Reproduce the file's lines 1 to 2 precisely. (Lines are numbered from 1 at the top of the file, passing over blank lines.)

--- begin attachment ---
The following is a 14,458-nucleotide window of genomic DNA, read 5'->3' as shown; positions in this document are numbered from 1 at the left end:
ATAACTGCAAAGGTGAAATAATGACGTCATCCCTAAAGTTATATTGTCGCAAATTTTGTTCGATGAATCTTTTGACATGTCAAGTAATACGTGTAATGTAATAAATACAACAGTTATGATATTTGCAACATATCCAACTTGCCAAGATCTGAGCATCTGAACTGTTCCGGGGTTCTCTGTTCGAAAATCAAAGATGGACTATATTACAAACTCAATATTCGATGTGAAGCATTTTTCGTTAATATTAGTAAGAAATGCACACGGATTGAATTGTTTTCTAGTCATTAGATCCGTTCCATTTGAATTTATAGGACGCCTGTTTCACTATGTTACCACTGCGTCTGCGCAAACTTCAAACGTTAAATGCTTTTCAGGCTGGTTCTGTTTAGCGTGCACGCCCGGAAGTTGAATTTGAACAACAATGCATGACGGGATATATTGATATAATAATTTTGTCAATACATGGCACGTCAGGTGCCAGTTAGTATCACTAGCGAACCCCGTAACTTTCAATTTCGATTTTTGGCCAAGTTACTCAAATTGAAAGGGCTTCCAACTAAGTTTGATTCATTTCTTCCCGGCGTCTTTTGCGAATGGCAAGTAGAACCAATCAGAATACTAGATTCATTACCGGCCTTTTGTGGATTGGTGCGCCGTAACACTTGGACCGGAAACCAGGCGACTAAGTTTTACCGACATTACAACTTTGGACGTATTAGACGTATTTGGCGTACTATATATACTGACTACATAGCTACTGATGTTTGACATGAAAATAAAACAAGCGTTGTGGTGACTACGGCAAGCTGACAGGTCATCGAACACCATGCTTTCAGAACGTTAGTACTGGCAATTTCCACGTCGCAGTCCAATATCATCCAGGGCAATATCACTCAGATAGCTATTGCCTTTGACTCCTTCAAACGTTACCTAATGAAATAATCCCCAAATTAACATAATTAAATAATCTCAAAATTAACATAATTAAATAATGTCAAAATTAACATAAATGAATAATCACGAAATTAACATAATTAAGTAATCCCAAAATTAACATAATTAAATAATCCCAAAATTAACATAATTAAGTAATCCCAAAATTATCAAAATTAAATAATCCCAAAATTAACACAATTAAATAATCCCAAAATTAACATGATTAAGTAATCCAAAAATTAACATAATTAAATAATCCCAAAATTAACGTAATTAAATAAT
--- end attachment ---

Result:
The following is a 14,458-nucleotide window of genomic DNA, read 5'->3' as shown; positions in this document are numbered from 1 at the left end:
ATAACTGCAAAGGTGAAATAATGACGTCATCCCTAAAGTTATATTGTCGCAAATTTTGTTCGATGAATCTTTTGACATGTCAAGTAATACGTGTAATGTAATAAATACAACAGTTATGATATTTGCAACATATCCAACTTGCCAAGATCTGAGCATCTGAACTGTTCCGGGGTTCTCTGTTCGAAAATCAAAGATGGACTATATTACAAACTCAATATTCGATGTGAAGCATTTTTCGTTAATATTAGTAAGAAATGCACACGGATTGAATTGTTTTCTAGTCATTAGATCCGTTCCATTTGAATTTATAGGACGCCTGTTTCACTATGTTACCACTGCGTCTGCGCAAACTTCAAACGTTAAATGCTTTTCAGGCTGGTTCTGTTTAGCGTGCACGCCCGGAAGTTGAATTTGAACAACAATGCATGACGGGATATATTGATATAATAATTTTGTCAATACATGGCACGTCAGGTGCCAGTTAGTATCACTAGCGAACCCCGTAACTTTCAATTTCGATTTTTGGCCAAGTTACTCAAATTGAAAGGGCTTCCAACTAAGTTTGATTCATTTCTTCCCGGCGTCTTTTGCGAATGGCAAGTAGAACCAATCAGAATACTAGATTCATTACCGGCCTTTTGTGGATTGGTGCGCCGTAACACTTGGACCGGAAACCAGGCGACTAAGTTTTACCGACATTACAACTTTGGACGTATTAGACGTATTTGGCGTACTATATATACTGACTACATAGCTACTGATGTTTGACATGAAAATAAAACAAGCGTTGTGGTGACTACGGCAAGCTGACAGGTCATCGAACACCATGCTTTCAGAACGTTAGTACTGGCAATTTCCACGTCGCAGTCCAATATCATCCAGGGCAATATCACTCAGATAGCTATTGCCTTTGACTCCTTCAAACGTTACCTAATGAAATAATCCCCAAATTAACATAATTAAATAATCTCAAAATTAACATAATTAAATAATGTCAAAATTAACATAAATGAATAATCACGAAATTAACATAATTAAGTAATCCCAAAATTAACATAATTAAATAATCCCAAAATTAACATAATTAAGTAATCCCAAAATTATCAAAATTAAATAATCCCAAAATTAACACAATTAAATAATCCCAAAATTAACATGATTAAGTAATCCAAAAATTAACATAATTAAATAATCCCAAAATTAACGTAATTAAATAAT